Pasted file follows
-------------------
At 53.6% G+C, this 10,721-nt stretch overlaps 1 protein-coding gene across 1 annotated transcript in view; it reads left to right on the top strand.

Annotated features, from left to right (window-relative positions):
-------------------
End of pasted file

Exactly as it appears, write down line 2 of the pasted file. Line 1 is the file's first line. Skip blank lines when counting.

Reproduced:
Annotated features, from left to right (window-relative positions):